IDEAS home Printed from https://ideas.repec.org/a/oup/wbecrv/v25y2011i2p157-189.html
   My bibliography  Save this article

Has India's Economic Growth Become More Pro-Poor in the Wake of Economic Reforms?

Author

Listed:
  • Gaurav Datt
  • Martin Ravallion

Abstract

The extent to which India's poor have benefited from the country's economic growth has long been debated. A new series of consumption-based poverty measures spanning 50 years, including a 15-year period after economic reforms began in earnest in the early 1990s, is used to examine that issue. Growth has tended to reduce poverty, including in the postreform period. There is no robust evidence of more or less poverty responsiveness to growth since the reforms began, although there are signs of rising inequality. The impact of growth is higher when using poverty measures that reflect distribution below the poverty line and when using growth rates calculated from household surveys rather than national accounts. The urban-rural pattern of growth matters for the pace of poverty reduction. However, in marked contrast to the period before the reforms, urban economic growth in the period after the reforms has brought significant gains to the rural poor as well as the urban poor. Copyright , Oxford University Press.

Suggested Citation

  • Gaurav Datt & Martin Ravallion, 2011. "Has India's Economic Growth Become More Pro-Poor in the Wake of Economic Reforms?," World Bank Economic Review, World Bank Group, vol. 25(2), pages 157-189, February.
  • Handle: RePEc:oup:wbecrv:v:25:y:2011:i:2:p:157-189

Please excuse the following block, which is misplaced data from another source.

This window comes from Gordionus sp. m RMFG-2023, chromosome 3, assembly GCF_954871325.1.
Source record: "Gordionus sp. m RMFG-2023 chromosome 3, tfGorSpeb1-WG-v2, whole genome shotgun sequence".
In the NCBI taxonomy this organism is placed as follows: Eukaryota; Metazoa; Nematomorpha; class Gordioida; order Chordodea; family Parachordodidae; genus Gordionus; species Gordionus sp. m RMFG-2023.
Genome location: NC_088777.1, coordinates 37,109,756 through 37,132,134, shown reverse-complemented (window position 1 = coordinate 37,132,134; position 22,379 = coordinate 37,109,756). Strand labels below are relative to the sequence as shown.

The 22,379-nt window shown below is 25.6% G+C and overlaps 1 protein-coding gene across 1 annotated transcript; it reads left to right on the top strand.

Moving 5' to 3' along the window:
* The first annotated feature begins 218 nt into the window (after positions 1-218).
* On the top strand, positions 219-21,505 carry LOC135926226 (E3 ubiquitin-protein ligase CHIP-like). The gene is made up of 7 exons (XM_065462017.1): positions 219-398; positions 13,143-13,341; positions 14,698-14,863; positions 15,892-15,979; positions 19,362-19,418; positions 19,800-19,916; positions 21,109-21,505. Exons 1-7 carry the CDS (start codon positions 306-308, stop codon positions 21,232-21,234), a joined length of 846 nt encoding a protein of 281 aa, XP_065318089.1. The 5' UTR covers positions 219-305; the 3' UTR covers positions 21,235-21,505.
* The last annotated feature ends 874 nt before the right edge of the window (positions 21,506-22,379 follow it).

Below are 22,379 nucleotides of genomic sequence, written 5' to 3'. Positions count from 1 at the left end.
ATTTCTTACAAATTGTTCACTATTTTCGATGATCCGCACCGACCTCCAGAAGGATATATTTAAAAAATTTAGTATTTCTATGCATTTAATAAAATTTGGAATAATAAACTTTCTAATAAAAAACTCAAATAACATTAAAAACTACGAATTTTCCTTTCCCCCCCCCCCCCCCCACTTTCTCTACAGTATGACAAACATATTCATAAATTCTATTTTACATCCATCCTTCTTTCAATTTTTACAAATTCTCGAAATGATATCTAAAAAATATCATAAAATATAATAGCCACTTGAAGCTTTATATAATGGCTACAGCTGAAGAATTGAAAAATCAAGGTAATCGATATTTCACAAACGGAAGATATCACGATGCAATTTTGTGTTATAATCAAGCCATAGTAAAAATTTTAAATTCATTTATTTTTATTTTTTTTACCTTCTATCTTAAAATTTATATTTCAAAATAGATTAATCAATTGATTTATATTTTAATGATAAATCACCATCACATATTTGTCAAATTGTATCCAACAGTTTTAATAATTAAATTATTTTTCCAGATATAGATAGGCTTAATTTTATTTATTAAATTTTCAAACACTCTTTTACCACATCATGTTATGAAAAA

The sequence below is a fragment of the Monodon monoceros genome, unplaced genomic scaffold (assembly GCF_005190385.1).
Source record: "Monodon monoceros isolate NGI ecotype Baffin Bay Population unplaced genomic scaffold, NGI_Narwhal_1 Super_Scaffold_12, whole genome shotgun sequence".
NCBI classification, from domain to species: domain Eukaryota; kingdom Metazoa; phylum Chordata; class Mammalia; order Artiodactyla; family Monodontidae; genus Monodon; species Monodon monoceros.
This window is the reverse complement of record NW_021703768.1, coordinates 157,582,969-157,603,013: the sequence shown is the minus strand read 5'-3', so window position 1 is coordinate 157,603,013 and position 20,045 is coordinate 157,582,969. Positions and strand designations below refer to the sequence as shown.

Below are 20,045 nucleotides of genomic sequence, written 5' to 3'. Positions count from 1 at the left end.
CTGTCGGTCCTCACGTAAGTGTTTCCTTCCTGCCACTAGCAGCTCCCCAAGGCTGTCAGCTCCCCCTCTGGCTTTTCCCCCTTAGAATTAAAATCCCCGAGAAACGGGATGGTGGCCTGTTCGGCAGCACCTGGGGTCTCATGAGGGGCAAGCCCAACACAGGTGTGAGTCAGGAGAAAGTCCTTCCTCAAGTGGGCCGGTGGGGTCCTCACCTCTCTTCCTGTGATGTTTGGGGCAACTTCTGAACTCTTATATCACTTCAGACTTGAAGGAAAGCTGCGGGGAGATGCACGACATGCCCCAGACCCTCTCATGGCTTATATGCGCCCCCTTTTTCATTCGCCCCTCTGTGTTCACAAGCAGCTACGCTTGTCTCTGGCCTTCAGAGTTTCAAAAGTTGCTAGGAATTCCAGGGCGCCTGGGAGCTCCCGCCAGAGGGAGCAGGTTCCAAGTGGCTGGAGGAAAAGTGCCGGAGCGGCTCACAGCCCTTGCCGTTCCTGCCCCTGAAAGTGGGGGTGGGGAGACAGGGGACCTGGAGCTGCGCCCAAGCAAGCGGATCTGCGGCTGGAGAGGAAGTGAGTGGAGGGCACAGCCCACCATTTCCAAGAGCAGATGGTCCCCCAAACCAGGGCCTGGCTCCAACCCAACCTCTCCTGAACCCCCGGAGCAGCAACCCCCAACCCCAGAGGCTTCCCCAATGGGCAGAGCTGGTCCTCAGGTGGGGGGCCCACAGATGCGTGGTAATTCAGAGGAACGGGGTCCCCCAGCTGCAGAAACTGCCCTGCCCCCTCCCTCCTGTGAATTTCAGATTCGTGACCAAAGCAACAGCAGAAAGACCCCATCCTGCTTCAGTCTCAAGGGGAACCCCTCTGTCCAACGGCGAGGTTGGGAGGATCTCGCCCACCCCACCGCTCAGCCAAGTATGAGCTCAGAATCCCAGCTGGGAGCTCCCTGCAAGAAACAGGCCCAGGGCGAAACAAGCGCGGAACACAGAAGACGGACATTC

as

    Download full text from publisher

    File URL: http://hdl.handle.net/10.1093/wber/lhr002
    Download Restriction: Access to full text is restricted to subscribers.

    As the access to this document is restricted, you may want to look for a different version below or search for a different version of it.

    Other versions of this item:

    More about this item

    Statistics

    Access and download statistics

    Corrections

    All material on this site has been provided by the respective publishers and authors. You can help correct errors and omissions. When requesting a correction, please mention this item's handle: RePEc:oup:wbecrv:v:25:y:2011:i:2:p:157-189. See general information about how to correct material in RePEc.

    For technical questions regarding this item, or to correct its authors, title, abstract, bibliographic or download information, contact: (Oxford University Press) or (Christopher F. Baum). General contact details of provider: http://edirc.repec.org/data/wrldbus.html .

    If you have authored this item and are not yet registered with RePEc, we encourage you to do it here. This allows to link your profile to this item. It also allows you to accept potential citations to this item that we are uncertain about.

    We have no references for this item. You can help adding them by using this form .

    If you know of missing items citing this one, you can help us creating those links by adding the relevant references in the same way as above, for each refering item. If you are a registered author of this item, you may also want to check the "citations" tab in your RePEc Author Service profile, as there may be some citations waiting for confirmation.

    Please note that corrections may take a couple of weeks to filter through the various RePEc services.

    IDEAS is a RePEc service hosted by the Research Division of the Federal Reserve Bank of St. Louis . RePEc uses bibliographic data supplied by the respective publishers.